After World War II ended, American leaders worked to convince a war-weary nation that they remained in a cosmic battle—now against Communism. As the Soviet Union consolidated power in Eastern Europe, it suppressed local religions and promoted an aggressive atheism. President Harry Truman explained the Cold War as follows: “We are defending the right to worship God—each as he sees fit according to his own conscience.”
After the war, the news about the Holocaust and then the creation of Israel further sensitized Americans to anti-Semitism. The Ad Council ran a public service campaign from 1946 to 1952 called “United America.” A typical print ad featured an illustration of a bird hanging up a sign reading, “No Catholics, Jews, Protestants,” prompting another bird to scold, “Only silly humans do that!”
It was during the Dwight Eisenhower administration that Congress added the phrase “under God” to the Pledge of Allegiance and “In God We Trust” to our paper currency. But Eisenhower made a point of combining this new public piety with an equally strong call for pluralism: “Our form of government has no sense unless it is founded in a deeply felt religious faith, and I don’t care what it is. With us, of course, it is the Judeo-Christian concept, but it must be a religion that all men are created equal.”
An ‘Accommodation’ Revolution
For most of American history, religious freedom meant you couldn’t explicitly persecute people for their religion. But that left another question: What if secular laws end up violating a person’s religious belief inadvertently? In the 19th century, the Supreme Court had a clear position: tough luck. In the 20th century, it became more nuanced.
A landmark case in 1963 involved Adele Sherbert, a textile worker in Beaumont Mills, South Carolina. The factory that employed her instituted a six-day workweek—Monday through Saturday. But Sherbert was a Seventh-Day Adventist, which teaches that the Sabbath is Saturday. She quit and applied for unemployment benefits but was rejected on the grounds that she had left her original job voluntarily and turned down opportunities to work at other factories (which also required work on Saturdays). The state of South Carolina had a reasonable position. The law didn’t target Seventh-Day Adventists; the state was blind as to whether it hurt or helped a particular religion.
But on June 17, 1963, the Supreme Court ruled 7–2 in favor of Sherbert, saying the state could infringe upon someone’s religious practice only if there is a “compelling state interest” and no other regulation could be conjured to achieve that same goal. Otherwise, the state must “accommodate” the person’s religious practice. In other words, the state had to bend over backward to avoid making a religious person choose between the law and his or her faith.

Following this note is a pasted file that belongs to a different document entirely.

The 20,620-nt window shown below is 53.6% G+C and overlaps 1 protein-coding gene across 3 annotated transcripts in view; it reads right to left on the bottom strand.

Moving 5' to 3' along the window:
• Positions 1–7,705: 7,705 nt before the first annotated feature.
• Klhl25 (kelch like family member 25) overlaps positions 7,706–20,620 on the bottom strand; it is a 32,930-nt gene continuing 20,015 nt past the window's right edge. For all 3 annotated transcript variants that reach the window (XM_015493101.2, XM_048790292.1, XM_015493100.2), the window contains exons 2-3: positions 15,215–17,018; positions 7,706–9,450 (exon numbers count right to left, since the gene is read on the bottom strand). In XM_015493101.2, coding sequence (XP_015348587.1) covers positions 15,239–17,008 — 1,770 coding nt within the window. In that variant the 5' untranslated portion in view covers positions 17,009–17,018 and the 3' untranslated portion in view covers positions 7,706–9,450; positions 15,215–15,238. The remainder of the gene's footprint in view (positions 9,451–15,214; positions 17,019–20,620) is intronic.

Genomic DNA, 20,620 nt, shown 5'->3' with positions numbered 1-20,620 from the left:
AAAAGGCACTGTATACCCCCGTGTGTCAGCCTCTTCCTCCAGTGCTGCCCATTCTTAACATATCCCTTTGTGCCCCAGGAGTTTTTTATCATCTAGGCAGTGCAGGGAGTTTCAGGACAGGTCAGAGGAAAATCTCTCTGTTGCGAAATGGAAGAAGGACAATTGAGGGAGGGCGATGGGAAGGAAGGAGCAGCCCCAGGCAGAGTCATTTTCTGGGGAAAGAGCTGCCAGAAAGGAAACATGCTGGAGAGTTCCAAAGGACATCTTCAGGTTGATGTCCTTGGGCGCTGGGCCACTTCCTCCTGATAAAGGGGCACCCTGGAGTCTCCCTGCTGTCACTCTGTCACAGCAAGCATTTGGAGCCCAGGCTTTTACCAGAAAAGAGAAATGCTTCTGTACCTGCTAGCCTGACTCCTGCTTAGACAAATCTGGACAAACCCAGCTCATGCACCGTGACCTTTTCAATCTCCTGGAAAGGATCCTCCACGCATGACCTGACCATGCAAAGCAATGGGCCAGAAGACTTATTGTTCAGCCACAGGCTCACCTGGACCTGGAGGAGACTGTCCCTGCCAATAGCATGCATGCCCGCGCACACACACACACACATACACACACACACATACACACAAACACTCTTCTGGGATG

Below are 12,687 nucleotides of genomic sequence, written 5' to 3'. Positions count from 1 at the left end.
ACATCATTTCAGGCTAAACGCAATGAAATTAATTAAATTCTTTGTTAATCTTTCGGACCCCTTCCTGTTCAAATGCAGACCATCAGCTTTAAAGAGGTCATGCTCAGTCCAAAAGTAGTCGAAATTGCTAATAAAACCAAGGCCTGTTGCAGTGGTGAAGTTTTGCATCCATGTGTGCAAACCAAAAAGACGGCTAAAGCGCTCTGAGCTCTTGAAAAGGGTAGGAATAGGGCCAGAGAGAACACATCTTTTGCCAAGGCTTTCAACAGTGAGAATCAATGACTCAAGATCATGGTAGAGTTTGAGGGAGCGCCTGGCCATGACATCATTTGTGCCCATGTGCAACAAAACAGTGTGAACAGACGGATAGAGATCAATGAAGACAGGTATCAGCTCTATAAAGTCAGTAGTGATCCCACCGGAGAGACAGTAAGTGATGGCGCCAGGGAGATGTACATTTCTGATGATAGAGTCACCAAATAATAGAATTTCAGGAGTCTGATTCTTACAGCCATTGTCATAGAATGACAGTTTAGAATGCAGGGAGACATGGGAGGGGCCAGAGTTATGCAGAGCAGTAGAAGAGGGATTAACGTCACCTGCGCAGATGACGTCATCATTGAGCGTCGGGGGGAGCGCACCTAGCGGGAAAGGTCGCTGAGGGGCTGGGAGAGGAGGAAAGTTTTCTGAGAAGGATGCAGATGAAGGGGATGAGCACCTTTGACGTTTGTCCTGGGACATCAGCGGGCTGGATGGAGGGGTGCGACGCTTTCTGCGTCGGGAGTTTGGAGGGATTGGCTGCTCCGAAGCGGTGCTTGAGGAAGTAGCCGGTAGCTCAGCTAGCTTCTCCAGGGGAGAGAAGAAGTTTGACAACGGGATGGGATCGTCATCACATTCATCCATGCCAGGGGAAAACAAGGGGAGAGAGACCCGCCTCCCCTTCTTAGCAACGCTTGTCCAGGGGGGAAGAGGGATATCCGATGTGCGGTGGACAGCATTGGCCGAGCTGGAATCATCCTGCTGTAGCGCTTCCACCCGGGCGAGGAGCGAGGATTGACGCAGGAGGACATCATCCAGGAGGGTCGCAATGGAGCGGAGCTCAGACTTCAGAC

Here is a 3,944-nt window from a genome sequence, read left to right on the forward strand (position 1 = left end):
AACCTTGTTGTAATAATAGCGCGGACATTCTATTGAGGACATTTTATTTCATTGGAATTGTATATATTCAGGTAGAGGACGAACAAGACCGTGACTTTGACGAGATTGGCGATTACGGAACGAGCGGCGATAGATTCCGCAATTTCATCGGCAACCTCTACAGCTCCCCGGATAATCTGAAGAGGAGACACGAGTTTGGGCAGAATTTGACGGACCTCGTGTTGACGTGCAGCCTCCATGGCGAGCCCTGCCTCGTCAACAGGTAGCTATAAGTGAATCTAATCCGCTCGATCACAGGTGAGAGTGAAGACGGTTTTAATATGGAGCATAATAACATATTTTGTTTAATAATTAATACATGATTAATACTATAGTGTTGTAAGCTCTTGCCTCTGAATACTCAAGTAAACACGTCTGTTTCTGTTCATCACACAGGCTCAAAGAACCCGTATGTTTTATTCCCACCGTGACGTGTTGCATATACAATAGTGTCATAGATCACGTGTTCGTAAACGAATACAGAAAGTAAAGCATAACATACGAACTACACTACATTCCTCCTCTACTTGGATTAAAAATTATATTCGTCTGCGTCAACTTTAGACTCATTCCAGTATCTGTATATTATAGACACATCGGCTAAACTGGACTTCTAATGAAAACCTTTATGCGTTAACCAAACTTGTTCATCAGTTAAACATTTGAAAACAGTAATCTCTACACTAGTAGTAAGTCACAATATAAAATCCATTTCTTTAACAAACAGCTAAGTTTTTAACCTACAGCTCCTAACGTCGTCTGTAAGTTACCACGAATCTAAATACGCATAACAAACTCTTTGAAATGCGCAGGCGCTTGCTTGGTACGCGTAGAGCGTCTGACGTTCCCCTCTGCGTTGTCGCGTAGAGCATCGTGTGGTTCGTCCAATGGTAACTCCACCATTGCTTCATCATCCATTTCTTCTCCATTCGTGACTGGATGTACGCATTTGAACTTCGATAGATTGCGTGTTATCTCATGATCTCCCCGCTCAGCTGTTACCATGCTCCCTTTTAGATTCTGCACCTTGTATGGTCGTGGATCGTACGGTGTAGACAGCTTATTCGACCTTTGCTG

This fundamentally transformed the nature of religious liberty. No longer would it be defined only as the absence of intentional persecution. The ideal would now be something more expansive—a system that grants people tremendous space in which to live their faith, even when that conflicts with laws that other people have to abide by. When religious conservatives challenged the Affordable Care Act’s requirement that health plans offer contraception, they used this theory. The Catholic plaintiffs didn’t claim that the contraception provision intentionally targeted Catholics or evangelicals. Rather, they said their rights had been infringed as an unacceptable side effect.
Freedom Is Fragile
The American approach does not rely only on constitutions, laws and regulations. It’s a dynamic system that ensures its own perpetual self-improvement. Over the decades, a virtuous circle has developed. Religious liberty allowed for more sects, and those minority faiths in turn demanded more freedom. Thanks to that forward motion, government’s role changed from promoting religion to promoting religious freedom.
But while the American model of religious freedom has come a long way in recent years, it has shown fragility.
The worst attack on Jews in American history took place not in 1918 but in 2018, at the Tree of Life synagogue in Pittsburgh, where 11 died. Of the 1,679 religiously based hate crimes catalogued in 2017 by the FBI, 58 percent were against Jews and 19 percent against Muslims. And the attacks on American Muslims are as troubling as any we’ve seen in about 70 years. Ugly messages once thought to be purged from public discussion have reappeared. For instance, those opposed to Mormons and Catholics in earlier years had claimed that those were not really legitimate religions. So it was ominous when, in 2007, Christian televangelist Pat Robertson said, “Ladies and gentlemen, we have to recognize that Islam is not a religion. It is a worldwide political movement bent on domination of the world. And it is meant to subjugate all people under Islamic law.”
Michael Flynn, President Donald Trump’s former national security adviser, declared that “Islam is a political ideology. It definitely hides behind being a religion.” Retired Lieutenant General William Boykin, an anti-Islam activist, explained that because Islam is “a totalitarian way of life, it should not be protected under the First Amendment.”
In the months after 9/11, President George W. Bush defended American Muslims, but soon after, conservative Christian leaders started taking a different tack. Franklin Graham in 2002 called Islam a “wicked, violent religion.” Jerry Vines, the former head of the Southern Baptist Convention—the sect that had led the charge for religious freedom in the 18th century—called Muhammad a “demon-possessed pedophile.”